5 things you need to know about how stress affects your brain.


Image via iStock. By Dr Paula Watkins, clinical psychologist and meditation expert. Compiled by Shelly Horton

Firstly, not all stress is bad. We know that a healthy amount of stress can increase performance. Think of the nervous energy that an athlete needs to get focused and sharp to get off the block fast – that’s performing enhancing stress.

But what we know is that stress reaches tipping point – we often call it the fight-or-flight response. It’s the brain’s activation of our sympathetic nervous system which initiates a series of changes that we experience in our mind and body.

This system in our body is very old and evolved to serve our ancestors at time when the stressors that humans faced were pretty different to those that we commonly experience today.

1. Stress increases heart rate and also changes where our blood is predominantly going to in the body.

When the brain is in a stressed state it prioritises getting blood to organs and muscles that our ancestors needed when they encountered stress. So we see an increase in blood flow to the lungs, brain and large muscle such as legs and arms as well as the sense organs – our eyes, our ears, our nose.

Related: 16 people on the techniques they use to manage their stress.

We only have X-amount of blood in our body at any given time, so more blood to these areas means less to others. During stress the brain deprioritses blood flow the skin – causing us to feel clammy as well as cold hands and feet.

Blood flow to the digestive system is also limited which we can experience as nausea or ‘butterflies in our tummy’, as well as digestive problems, diarrhoea and constipation.

Interestingly, a secondary effect of our digestion having less blood supply is that we produce less saliva which explains why many people experience a dry mouth due to stress and anxiety.


2. Stress Surpasses Logical Thinking

When we’re stressed our brain activates the more primitive and emotional region of our brain – known as our limbic system – more than our more complex higher brain centers.

Stress effects the limbic system, which is in charge of reaction and emotion (Image via iStock)


Our limbic system is the seat of emotion and reaction. When activated during stress, it overrides more rational parts of the brain and suppresses concentration, short-term memory, rational thought, and inhibition. We can act without the regulating effect of wisdom, memory or judgment. Logic is simply unavailable in the moment, and reactions are based on raw emotion.

The biological function of all this allows you to engage fully in fight or flight without your thinking brain intruding and this is good if you’re needing to escape from a predator.


Related: “It almost feels like my entire DNA changed”: Sharon Stone on how her brain injury has affected her life.

Unfortunately for us today, suppression of our rational responses can lead us to take actions we later regret, in the long-term these responses can also harm your memory and impair cognitive function.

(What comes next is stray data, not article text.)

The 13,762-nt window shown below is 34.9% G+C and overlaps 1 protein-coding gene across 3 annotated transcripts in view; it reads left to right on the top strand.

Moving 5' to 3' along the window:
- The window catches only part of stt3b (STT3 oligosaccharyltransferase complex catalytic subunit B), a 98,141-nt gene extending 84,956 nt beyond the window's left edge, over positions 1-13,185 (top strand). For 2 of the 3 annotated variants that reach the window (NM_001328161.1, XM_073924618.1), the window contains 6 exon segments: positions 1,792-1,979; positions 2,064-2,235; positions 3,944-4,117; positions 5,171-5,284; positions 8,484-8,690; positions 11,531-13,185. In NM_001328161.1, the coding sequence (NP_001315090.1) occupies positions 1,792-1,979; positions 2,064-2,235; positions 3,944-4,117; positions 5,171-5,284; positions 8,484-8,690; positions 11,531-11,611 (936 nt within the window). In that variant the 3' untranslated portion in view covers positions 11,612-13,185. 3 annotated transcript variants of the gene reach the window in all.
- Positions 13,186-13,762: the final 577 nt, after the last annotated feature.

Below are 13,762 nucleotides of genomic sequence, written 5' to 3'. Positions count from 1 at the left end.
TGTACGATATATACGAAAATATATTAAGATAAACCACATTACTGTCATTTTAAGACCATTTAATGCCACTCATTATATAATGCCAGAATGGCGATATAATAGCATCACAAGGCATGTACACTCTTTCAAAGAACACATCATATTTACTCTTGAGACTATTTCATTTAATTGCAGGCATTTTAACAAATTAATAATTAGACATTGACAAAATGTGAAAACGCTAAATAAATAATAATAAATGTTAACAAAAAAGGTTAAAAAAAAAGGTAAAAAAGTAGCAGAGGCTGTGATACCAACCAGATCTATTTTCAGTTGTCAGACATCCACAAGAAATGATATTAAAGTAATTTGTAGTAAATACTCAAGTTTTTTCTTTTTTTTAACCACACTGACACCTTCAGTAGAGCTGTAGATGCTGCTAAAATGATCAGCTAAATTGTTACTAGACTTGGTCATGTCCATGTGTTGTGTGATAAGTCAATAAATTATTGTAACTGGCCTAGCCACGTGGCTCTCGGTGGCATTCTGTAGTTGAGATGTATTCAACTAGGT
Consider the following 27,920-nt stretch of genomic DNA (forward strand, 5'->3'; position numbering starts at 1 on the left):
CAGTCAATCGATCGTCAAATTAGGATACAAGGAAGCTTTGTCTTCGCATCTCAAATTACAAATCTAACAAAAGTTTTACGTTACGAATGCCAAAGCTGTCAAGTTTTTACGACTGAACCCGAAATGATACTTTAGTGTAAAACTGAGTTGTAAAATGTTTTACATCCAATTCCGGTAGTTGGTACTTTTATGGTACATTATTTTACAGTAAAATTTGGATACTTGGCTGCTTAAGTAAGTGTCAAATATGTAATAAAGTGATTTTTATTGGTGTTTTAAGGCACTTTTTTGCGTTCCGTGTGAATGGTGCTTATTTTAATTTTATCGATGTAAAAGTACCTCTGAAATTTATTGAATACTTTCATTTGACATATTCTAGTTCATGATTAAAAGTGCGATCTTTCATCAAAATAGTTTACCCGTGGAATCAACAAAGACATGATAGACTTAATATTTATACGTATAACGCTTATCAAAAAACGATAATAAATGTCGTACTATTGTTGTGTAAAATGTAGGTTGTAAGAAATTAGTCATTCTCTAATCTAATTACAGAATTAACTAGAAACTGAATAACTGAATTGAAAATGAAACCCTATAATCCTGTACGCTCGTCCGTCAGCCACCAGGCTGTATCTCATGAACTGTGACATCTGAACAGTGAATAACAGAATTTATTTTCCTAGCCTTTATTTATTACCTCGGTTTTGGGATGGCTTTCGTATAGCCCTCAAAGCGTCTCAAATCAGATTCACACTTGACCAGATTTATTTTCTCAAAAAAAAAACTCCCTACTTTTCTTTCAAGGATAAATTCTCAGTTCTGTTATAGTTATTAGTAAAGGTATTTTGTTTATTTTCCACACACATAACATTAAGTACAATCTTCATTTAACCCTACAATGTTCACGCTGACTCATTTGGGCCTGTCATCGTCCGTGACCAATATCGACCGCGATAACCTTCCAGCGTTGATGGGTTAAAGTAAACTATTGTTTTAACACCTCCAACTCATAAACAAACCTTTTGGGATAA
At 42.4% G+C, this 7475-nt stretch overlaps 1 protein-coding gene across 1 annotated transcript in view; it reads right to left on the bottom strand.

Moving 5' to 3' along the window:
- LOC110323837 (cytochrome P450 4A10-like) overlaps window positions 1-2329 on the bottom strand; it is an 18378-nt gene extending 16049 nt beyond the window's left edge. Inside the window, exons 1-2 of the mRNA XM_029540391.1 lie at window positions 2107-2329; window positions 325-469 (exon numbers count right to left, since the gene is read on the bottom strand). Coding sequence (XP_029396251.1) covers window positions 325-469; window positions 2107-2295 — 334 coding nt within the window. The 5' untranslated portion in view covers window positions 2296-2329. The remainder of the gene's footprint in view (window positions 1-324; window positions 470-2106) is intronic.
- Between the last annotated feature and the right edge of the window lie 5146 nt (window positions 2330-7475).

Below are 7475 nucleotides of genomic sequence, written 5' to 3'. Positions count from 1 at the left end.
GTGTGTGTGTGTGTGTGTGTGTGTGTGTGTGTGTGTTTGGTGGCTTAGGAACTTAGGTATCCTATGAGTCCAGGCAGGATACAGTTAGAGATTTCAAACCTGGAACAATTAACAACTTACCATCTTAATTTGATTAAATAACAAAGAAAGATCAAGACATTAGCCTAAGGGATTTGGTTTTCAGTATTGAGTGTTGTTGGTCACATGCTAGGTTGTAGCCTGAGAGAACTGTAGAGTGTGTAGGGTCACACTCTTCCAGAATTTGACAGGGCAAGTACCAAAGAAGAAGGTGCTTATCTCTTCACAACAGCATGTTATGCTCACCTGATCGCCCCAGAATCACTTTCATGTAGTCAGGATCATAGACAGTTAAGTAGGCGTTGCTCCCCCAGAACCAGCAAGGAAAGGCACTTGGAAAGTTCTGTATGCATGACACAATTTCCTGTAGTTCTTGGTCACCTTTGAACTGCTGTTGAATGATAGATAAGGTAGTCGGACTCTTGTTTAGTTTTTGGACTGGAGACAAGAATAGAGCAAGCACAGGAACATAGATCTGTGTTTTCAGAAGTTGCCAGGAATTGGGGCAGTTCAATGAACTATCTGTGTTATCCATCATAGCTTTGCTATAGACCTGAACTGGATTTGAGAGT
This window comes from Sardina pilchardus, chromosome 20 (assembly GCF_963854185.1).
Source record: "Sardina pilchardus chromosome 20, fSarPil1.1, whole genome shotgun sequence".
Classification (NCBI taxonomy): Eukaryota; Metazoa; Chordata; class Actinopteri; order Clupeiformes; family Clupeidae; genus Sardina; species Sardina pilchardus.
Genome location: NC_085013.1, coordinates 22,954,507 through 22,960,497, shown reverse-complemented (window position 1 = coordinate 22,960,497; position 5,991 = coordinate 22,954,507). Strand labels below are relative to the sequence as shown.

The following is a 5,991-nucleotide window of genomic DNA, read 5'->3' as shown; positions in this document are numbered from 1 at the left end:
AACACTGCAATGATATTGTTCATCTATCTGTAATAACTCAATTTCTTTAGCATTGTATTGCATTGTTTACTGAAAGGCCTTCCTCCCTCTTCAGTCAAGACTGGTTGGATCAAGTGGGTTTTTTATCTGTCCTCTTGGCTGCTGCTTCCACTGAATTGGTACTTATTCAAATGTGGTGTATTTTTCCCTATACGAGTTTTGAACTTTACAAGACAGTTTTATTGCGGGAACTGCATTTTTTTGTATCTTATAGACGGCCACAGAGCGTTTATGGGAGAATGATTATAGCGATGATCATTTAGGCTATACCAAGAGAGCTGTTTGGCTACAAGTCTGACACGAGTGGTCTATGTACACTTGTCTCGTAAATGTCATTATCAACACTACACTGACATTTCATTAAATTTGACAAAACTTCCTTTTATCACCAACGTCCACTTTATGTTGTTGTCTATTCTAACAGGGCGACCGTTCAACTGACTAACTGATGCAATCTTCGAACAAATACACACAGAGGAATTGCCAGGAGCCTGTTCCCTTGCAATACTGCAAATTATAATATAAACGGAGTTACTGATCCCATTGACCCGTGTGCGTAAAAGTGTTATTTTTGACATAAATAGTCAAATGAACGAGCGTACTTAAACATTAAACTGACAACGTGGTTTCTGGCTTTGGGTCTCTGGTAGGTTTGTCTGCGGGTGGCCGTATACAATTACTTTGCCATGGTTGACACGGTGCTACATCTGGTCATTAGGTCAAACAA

3. Stress depletes brain chemicals

If our level of stress is severe or recurrent the chemicals that carry messages from one nerve cell to another can become depleted, and the brain becomes sluggish and inefficient. This can lead to a variety of mental health effects, including:

- Depression
- Sleep disturbances
- Racing thoughts and difficulty concentrating
- Difficulty learning
- Absent-mindedness
- Difficulty making decisions
- Obsessive or compulsive behaviors
- Increased hostility, worry and guilt (post continues after gallery).

4. Stress sharpens your senses but dulls your concentration

When we’re stressed the brain tells our senses to become hyper-alert. The purpose of this is to enable us to scan our environment and respond to danger quickly. Our hyper-vigilance can mean hyper-reactivity to anything that grabs our attention. Our mind can become scattered and racing.

Related: 10 simple tips for creating better mental health this week.

The paradox here is that even though we are – in some ways – more focused than ever before, it’s not in a stable way so we actually unable to concentrate on any one thing, our mind keeps going back to whatever it is that’s stressing us and simultaneously it gets pulled and generally easily irritated by the many, many things that the senses are picking up.

5. Extreme stress can physically change your brain

Structural changes can occur in the brain as a result of severe and chronic stress. In particular the amygdala, which is our panic alarm button alerting the body to stress, can be become more sensitive and even physically larger in size.

Excessive cortisol can change the composition of your brain. (Image via iStock)


Extreme, excessive levels of cortisol can also lead to a shrinking of the hippocampus. The hippocampus is our primary hub for memory and when it decreases in size so too can our memory capacity.

Related: "The reason I can't masturbate is stressing me out."

These very sad effects have been observed in survivors of trauma, war veterans and victims of extreme childhood abuse.